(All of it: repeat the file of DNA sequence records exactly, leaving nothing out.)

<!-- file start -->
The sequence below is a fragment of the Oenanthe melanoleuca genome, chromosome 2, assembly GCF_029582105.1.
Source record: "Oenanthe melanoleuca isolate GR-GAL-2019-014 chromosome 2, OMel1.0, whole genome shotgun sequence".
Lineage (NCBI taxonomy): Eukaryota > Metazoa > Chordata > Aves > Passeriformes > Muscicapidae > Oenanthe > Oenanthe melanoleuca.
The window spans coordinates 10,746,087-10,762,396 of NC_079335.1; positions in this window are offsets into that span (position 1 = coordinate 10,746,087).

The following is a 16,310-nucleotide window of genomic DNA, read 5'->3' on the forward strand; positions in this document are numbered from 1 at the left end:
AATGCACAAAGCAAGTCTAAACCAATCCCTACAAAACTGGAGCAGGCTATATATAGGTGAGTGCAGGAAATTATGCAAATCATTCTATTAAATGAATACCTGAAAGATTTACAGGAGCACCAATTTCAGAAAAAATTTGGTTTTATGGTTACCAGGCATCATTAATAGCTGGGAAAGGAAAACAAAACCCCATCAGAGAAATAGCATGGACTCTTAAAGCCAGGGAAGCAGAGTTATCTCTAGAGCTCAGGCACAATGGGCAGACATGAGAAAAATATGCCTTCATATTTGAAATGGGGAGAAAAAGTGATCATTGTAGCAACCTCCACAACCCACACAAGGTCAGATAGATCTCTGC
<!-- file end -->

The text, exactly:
The sequence below is a fragment of the Oenanthe melanoleuca genome, chromosome 2, assembly GCF_029582105.1.
Source record: "Oenanthe melanoleuca isolate GR-GAL-2019-014 chromosome 2, OMel1.0, whole genome shotgun sequence".
Lineage (NCBI taxonomy): Eukaryota > Metazoa > Chordata > Aves > Passeriformes > Muscicapidae > Oenanthe > Oenanthe melanoleuca.
The window spans coordinates 10,746,087-10,762,396 of NC_079335.1; positions in this window are offsets into that span (position 1 = coordinate 10,746,087).

The following is a 16,310-nucleotide window of genomic DNA, read 5'->3' on the forward strand; positions in this document are numbered from 1 at the left end:
AATGCACAAAGCAAGTCTAAACCAATCCCTACAAAACTGGAGCAGGCTATATATAGGTGAGTGCAGGAAATTATGCAAATCATTCTATTAAATGAATACCTGAAAGATTTACAGGAGCACCAATTTCAGAAAAAATTTGGTTTTATGGTTACCAGGCATCATTAATAGCTGGGAAAGGAAAACAAAACCCCATCAGAGAAATAGCATGGACTCTTAAAGCCAGGGAAGCAGAGTTATCTCTAGAGCTCAGGCACAATGGGCAGACATGAGAAAAATATGCCTTCATATTTGAAATGGGGAGAAAAAGTGATCATTGTAGCAACCTCCACAACCCACACAAGGTCAGATAGATCTCTGC